Looking At Our Habits Of Mind

Recently I was struck by the words of Tulku Thondup Rinpoche in an interview from the New Dimensions’ archive. He said that the only thing we take with us when we die are our habits of mind. I’ve heard this before, in fact I’ve heard it from various masters for more than thirty years. Yet this time the words had a visceral impact on my mind and body. I don’t know why. Maybe it’s that I’m getting older and feeling my mortality in more immediate terms. Maybe it was because I’ve recently been thinking a lot about the concepts of
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What Is The Color Of Your Palette

Alan Clements speaking with Michael Toms about the quote from St. Frances of Assisi, “There are beautiful and wild forms within us.” Heard on program #3433 “The World Dharma of Freedom and Non-Violence.” Clements: It is interesting you bring that quote up. I learned meditation by seeing the beauty in myself. This is something that is very little known about the Burmese meditative tradition. The word meditation I learned from my teachers, Sayadaw U Pandita and Mahasi Sayada in Burma, was co-joined with the word Bhavana, the Buddhist poly word which literally means the beautification of consciousness. For example using
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No Longer A Time For Isolation

Almost every day I hear from a friend who’s feeling overwhelmed by the pace at which life is coming at them. So many of us are struggling to find ways to avoid becoming overwhelmed by the immensity of what is required to keep our emotional and physical bodies above water. My saving grace is to remember to circulate not isolate. It’s essential to get out of the house and rub shoulders with life even as we are being seduced by the perfume of mainstream media that bewitches us into becoming paranoid and paralyzed with its continuous loop of disasters, downturns,
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A Most Gentle Passing

Denys Cope, author of Dying: A Natural Passage, has said, “My dream is that everyone be able to find the support that allows the fear of dying to be replaced by a richer, more positive experience which embraces the gifts that are available during this extraordinary time.” I’m struck by this statement because my own dear aunt, 91 year old matriarch of our family, has recently passed away. She instructed the family that no extraordinary means be taken to prolong her life after a car accident and she requested that she be taken home. Surrounded by loving family she passed
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Cave Mantra For 2012

As many of you know, I participate in several “friends of the heart” circles.  I have my women’s circle that has been meeting for almost 30 years and my circle of men and women who have been meeting for nearly as long.  I’m one of 23 conveners of the Millionth Circle which has just celebrated its 10th anniversary.  This circle meets in several different ways.  Once a year we enjoy a “deepening,” sitting together for 3-4 days. We also meet in smaller groups, either at the U.N. session on the Commission on the Status of Women that takes place in February and March each year. We also celebrate other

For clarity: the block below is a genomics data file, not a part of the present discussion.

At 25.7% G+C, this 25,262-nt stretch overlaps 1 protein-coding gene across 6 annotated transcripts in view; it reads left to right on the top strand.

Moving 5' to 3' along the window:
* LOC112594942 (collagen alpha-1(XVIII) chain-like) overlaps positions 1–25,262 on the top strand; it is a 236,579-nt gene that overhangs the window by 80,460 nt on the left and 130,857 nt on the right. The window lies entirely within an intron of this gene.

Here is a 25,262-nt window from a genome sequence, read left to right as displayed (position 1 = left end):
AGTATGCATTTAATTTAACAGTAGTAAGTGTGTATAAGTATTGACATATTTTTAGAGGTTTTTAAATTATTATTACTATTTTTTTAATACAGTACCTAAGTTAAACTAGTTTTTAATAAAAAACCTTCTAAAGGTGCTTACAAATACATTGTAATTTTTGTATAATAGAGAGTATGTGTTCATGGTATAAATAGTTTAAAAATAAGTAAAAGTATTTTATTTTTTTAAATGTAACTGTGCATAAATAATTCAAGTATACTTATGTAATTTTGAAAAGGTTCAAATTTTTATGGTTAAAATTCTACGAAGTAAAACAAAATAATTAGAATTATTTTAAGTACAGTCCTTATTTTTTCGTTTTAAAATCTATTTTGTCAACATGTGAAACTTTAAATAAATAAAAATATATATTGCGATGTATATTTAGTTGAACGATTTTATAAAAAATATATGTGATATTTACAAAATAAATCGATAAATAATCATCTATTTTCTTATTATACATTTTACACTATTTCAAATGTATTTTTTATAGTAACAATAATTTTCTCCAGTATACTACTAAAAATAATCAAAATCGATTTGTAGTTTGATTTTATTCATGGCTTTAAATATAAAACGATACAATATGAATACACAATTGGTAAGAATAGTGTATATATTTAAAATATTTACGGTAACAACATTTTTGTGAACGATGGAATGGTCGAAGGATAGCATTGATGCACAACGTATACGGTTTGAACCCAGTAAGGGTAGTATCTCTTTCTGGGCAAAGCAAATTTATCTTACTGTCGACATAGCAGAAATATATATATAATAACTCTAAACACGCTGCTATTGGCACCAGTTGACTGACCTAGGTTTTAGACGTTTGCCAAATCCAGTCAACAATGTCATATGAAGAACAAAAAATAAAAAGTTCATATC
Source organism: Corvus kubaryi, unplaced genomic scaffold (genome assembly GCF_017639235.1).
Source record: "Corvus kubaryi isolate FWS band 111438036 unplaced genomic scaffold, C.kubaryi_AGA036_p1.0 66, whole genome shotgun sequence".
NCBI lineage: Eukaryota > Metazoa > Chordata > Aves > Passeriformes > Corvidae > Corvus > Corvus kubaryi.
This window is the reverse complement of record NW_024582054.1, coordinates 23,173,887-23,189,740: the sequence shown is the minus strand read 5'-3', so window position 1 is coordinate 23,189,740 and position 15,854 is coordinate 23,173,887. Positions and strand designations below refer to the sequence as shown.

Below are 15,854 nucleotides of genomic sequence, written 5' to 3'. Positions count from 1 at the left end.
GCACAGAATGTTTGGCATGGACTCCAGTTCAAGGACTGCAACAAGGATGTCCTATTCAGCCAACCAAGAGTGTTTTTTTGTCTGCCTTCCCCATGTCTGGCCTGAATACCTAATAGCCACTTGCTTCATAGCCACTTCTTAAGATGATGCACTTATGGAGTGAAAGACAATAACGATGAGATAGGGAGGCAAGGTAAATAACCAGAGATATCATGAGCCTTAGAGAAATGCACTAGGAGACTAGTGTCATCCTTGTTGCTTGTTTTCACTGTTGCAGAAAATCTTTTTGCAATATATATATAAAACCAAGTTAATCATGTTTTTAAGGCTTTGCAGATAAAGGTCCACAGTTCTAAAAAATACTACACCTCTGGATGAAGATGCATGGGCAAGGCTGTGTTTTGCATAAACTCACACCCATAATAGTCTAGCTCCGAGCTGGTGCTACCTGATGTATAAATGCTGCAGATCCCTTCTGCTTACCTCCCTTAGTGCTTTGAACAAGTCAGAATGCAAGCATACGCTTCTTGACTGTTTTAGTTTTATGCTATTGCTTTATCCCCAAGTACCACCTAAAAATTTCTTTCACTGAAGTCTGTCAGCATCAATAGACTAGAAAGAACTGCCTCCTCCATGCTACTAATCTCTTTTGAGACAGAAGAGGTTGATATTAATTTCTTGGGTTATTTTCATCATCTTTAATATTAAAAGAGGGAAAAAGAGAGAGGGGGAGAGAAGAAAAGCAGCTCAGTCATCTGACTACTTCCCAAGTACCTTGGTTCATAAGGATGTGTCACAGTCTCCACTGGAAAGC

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Learning to Receive

One of the hardest lessons I've had to learn is to accept and ask for help. I've had a lifetime to prefect self-sufficiency and going it alone. Care taking others, figuring out systems for them, and taking on tasks to ease their way, is a piece of cake for me. This strategy has helped me develop many talents, and learn new ways of doing things. That's the good news. However, there is a down side to this constant giving: the muscle that, asks for and receives help, has atrophied. Even so, there is some hope for me yet. Lately, some events have forced me to start exercising this less used muscle, and it is because of some small things, and then some very big things.
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Sticks and Stones

This year I celebrated International Women’s Day with several friends by attending “Women and the World,” a performance art event, that benefited the Center for Domestic Peace, of Marin Abused Women’s Services. The benefit was sponsored in collaboration with the United Nations Association’s San Francisco, Marin, and Sonoma chapters. The evening included a performance of Playback Theater by the Social Therapy Production Company, formerly known as Black Rose Film and Theatre Arts. Directed by Deborah French Frisher, MPA, RDT. This improvisational theatre is a spontaneous enactment of personal experience that builds connection by honoring drama and the universality of our stories
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Cutting One Another Some Slack

Imagine you are asked to watch a short video in which six people-three in white shirts and three in black shirts-pass basketballs around. While you watch, you must keep a silent count of the number of passes made by the people in white shirts. At some point, a gorilla strolls into the middle of the action, faces the camera and thumps its chest, and then leaves, spending nine seconds on screen. Would you see the gorilla? An experiment at Harvard University several years ago found that half of the people who watched the video and counted the passes missed the
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